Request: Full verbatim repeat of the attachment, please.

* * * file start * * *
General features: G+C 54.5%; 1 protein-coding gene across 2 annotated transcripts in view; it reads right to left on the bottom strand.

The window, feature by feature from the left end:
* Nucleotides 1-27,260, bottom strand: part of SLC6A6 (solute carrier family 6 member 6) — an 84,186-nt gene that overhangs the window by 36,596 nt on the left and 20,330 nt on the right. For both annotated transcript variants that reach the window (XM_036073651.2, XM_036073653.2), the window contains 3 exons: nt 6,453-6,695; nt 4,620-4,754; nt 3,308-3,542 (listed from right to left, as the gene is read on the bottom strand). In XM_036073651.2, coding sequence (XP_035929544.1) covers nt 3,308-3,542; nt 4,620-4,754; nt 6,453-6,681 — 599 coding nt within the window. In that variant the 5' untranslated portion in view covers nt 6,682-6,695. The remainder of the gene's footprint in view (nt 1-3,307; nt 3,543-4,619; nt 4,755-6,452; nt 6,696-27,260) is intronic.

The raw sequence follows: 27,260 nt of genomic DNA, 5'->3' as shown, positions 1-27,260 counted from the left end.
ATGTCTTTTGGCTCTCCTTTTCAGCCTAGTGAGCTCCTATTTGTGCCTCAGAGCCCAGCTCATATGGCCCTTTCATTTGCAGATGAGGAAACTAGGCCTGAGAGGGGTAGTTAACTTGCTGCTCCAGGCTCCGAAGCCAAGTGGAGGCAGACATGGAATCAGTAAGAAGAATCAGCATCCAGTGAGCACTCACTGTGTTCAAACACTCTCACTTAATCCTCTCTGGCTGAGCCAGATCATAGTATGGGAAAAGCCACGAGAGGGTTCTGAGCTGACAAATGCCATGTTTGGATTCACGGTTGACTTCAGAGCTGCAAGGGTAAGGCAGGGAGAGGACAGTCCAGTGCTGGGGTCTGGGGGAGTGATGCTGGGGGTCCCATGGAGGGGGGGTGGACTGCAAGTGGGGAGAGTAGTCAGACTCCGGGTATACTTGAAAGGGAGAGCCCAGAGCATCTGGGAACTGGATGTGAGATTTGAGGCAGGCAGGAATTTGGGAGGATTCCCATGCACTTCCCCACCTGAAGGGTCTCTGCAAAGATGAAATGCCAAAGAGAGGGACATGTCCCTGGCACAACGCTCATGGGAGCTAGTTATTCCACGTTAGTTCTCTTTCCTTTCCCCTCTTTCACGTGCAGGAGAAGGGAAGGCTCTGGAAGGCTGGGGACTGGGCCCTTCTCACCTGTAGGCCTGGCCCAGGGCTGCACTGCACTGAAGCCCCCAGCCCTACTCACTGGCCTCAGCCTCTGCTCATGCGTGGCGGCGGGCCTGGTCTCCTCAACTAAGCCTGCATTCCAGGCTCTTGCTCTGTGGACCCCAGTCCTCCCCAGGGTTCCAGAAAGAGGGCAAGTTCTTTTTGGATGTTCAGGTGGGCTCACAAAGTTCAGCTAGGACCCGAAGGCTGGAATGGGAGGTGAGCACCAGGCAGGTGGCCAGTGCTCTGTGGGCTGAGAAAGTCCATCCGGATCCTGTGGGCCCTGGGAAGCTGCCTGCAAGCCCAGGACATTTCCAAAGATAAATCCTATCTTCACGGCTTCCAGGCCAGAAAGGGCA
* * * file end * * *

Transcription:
General features: G+C 54.5%; 1 protein-coding gene across 2 annotated transcripts in view; it reads right to left on the bottom strand.

The window, feature by feature from the left end:
* Nucleotides 1-27,260, bottom strand: part of SLC6A6 (solute carrier family 6 member 6) — an 84,186-nt gene that overhangs the window by 36,596 nt on the left and 20,330 nt on the right. For both annotated transcript variants that reach the window (XM_036073651.2, XM_036073653.2), the window contains 3 exons: nt 6,453-6,695; nt 4,620-4,754; nt 3,308-3,542 (listed from right to left, as the gene is read on the bottom strand). In XM_036073651.2, coding sequence (XP_035929544.1) covers nt 3,308-3,542; nt 4,620-4,754; nt 6,453-6,681 — 599 coding nt within the window. In that variant the 5' untranslated portion in view covers nt 6,682-6,695. The remainder of the gene's footprint in view (nt 1-3,307; nt 3,543-4,619; nt 4,755-6,452; nt 6,696-27,260) is intronic.

The raw sequence follows: 27,260 nt of genomic DNA, 5'->3' as shown, positions 1-27,260 counted from the left end.
ATGTCTTTTGGCTCTCCTTTTCAGCCTAGTGAGCTCCTATTTGTGCCTCAGAGCCCAGCTCATATGGCCCTTTCATTTGCAGATGAGGAAACTAGGCCTGAGAGGGGTAGTTAACTTGCTGCTCCAGGCTCCGAAGCCAAGTGGAGGCAGACATGGAATCAGTAAGAAGAATCAGCATCCAGTGAGCACTCACTGTGTTCAAACACTCTCACTTAATCCTCTCTGGCTGAGCCAGATCATAGTATGGGAAAAGCCACGAGAGGGTTCTGAGCTGACAAATGCCATGTTTGGATTCACGGTTGACTTCAGAGCTGCAAGGGTAAGGCAGGGAGAGGACAGTCCAGTGCTGGGGTCTGGGGGAGTGATGCTGGGGGTCCCATGGAGGGGGGGTGGACTGCAAGTGGGGAGAGTAGTCAGACTCCGGGTATACTTGAAAGGGAGAGCCCAGAGCATCTGGGAACTGGATGTGAGATTTGAGGCAGGCAGGAATTTGGGAGGATTCCCATGCACTTCCCCACCTGAAGGGTCTCTGCAAAGATGAAATGCCAAAGAGAGGGACATGTCCCTGGCACAACGCTCATGGGAGCTAGTTATTCCACGTTAGTTCTCTTTCCTTTCCCCTCTTTCACGTGCAGGAGAAGGGAAGGCTCTGGAAGGCTGGGGACTGGGCCCTTCTCACCTGTAGGCCTGGCCCAGGGCTGCACTGCACTGAAGCCCCCAGCCCTACTCACTGGCCTCAGCCTCTGCTCATGCGTGGCGGCGGGCCTGGTCTCCTCAACTAAGCCTGCATTCCAGGCTCTTGCTCTGTGGACCCCAGTCCTCCCCAGGGTTCCAGAAAGAGGGCAAGTTCTTTTTGGATGTTCAGGTGGGCTCACAAAGTTCAGCTAGGACCCGAAGGCTGGAATGGGAGGTGAGCACCAGGCAGGTGGCCAGTGCTCTGTGGGCTGAGAAAGTCCATCCGGATCCTGTGGGCCCTGGGAAGCTGCCTGCAAGCCCAGGACATTTCCAAAGATAAATCCTATCTTCACGGCTTCCAGGCCAGAAAGGGCA